transformation or editing.

* Program

    A program for the computer is like a cookery recipy, a
    structured list of instructions. To give you an idea of how a
    computer program works i have stolen an example from Mr.
    Zeno:

DATA:   A table
        A jar of salt
        Tweezers

PROGRAM:

10      BEGIN
20      PICK UP TWEEZERS
30
40      MAIN_LOOP:
50
60      PICK UP GRAIN OF SALT USING TWEEZERS
70      DROP GRAIN OF SALT ON TABLE FROM A HEIGHT
80      IF THERE IS A HEAP OF SALT ON THE TABLE GO TO REPORT
90      IF NOT GO TO MAIN_LOOP
100
110     REPORT:
120
130     TELL TEACHER THAT THERE IS NOW A HEAP OF SALT ON THE
        TABLE
140     END

    This 'program' is the fourth of set of paradoxes or rather
    stories by Zeno the Greek philosopher (B.C. 336?-264?). The
    point of it is that there is initially no 'heap' of salt on
    the table. After a few grains have been dropped there are
    some isolated scattered grains lying here and there.
    Everybody knows that there will be a heap after, say, a
    thousand have been dropped. The interesting question is: what
    is the exact boundary between scattered grains (no heap) and
    heap. This 'program' is not really suitable for computers, as
    it is rather difficult to get a computer / robot to decide
    whether there is a 'heap' or not. A human being is however
    quite capable of following these instructions and i have
    included this example because i always felt that the way Mr.
    Zeno's presented his instructions was very much like our
    present day concept of a computer program.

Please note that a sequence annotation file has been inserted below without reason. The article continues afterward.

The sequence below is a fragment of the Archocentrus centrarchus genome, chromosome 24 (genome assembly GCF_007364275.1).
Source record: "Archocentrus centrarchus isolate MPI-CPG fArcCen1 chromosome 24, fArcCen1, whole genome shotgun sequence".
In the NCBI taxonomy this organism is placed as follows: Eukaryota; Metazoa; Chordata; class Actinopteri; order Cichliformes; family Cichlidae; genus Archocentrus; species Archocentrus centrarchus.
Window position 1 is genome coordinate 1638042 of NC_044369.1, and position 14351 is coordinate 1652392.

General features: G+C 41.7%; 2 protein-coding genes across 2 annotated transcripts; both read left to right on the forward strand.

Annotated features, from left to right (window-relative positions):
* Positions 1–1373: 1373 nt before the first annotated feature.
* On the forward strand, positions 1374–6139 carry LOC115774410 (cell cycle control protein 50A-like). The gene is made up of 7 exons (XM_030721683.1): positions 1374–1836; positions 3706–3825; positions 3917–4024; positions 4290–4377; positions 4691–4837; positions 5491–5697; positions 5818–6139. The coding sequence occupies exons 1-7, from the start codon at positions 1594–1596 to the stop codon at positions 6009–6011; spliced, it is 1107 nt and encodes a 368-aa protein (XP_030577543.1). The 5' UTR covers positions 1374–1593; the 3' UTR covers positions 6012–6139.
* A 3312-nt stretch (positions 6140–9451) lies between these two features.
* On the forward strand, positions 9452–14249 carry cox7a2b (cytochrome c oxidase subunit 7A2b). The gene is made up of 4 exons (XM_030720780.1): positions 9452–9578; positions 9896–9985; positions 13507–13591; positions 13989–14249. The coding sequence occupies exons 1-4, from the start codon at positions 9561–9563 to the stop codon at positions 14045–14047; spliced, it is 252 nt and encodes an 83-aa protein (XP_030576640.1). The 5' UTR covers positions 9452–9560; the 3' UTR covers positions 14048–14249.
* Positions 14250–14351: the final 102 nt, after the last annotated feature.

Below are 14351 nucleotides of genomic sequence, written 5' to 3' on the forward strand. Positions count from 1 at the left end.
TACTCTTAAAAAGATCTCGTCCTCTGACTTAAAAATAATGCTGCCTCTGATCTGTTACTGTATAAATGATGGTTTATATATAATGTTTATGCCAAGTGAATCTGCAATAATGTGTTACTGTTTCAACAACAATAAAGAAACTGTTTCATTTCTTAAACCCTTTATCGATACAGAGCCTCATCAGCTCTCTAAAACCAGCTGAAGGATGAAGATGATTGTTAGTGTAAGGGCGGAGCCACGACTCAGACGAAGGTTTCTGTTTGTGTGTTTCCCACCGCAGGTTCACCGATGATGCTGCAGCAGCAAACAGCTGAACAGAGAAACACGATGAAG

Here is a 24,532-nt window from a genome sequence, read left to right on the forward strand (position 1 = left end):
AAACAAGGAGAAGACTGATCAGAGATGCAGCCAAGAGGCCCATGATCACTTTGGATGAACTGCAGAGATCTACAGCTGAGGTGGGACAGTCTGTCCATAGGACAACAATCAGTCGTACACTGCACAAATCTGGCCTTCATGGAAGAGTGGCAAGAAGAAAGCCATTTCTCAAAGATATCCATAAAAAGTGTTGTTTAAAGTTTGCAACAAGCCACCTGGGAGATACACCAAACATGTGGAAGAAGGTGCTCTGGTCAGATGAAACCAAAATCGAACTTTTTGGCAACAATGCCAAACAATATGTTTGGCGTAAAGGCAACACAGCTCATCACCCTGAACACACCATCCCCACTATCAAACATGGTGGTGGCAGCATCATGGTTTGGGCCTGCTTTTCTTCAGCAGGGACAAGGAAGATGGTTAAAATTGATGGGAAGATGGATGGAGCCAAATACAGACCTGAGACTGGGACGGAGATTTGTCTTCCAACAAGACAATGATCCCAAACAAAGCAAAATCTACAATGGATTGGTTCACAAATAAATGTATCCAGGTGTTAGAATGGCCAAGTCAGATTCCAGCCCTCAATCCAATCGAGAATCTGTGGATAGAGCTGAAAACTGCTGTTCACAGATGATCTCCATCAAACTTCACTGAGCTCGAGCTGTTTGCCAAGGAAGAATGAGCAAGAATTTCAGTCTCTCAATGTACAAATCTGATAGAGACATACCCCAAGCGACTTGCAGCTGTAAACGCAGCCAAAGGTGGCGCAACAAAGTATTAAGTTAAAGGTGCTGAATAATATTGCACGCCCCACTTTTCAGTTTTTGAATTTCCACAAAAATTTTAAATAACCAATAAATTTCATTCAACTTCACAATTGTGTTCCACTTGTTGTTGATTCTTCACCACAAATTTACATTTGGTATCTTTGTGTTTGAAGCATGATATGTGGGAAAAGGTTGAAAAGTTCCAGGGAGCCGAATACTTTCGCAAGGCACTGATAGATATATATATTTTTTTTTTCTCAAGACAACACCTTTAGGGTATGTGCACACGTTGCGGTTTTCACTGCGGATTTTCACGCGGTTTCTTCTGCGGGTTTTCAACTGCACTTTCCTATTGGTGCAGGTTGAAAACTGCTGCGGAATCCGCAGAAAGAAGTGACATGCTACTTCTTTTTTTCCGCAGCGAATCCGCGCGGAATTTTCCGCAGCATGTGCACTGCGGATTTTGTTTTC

The (example) (pseudo) program above was represented in TEXT
    and is therefore also a specialised form of DATA.

In the von Neumann scheme, the class Program is Data which can be
executed (possibly after successful completion of some compilation
process).


the classes of Data and Program together form the software for
the von Neumann machine: a STORED PROGRAM COMPUTER where the
program (the structured list of instructions telling the
machine what to do next) can be on a disk, in memory, fixed
with bits of wire and plugs, or inscribed in a chip.



Aside:

Once, in a bistro in Amsterdam in 1989, someone asked in the
light of a discussion about RISC (Reduced Instruction Set
Computers) what would be the minimum number of instructions for a
computer. Somebody answered that it could well be two. As one
thing leads to another, these two instructions were soon named:
Please_Wait with the associated microcode of 0 and Please_Edit
with a microcode of 1. If we image a machine with cells or
domains of memory we can assign some meaning to these
proto-instructions. A zero in the software field of such a cell
would mean Please_Wait, that is, any information in the cell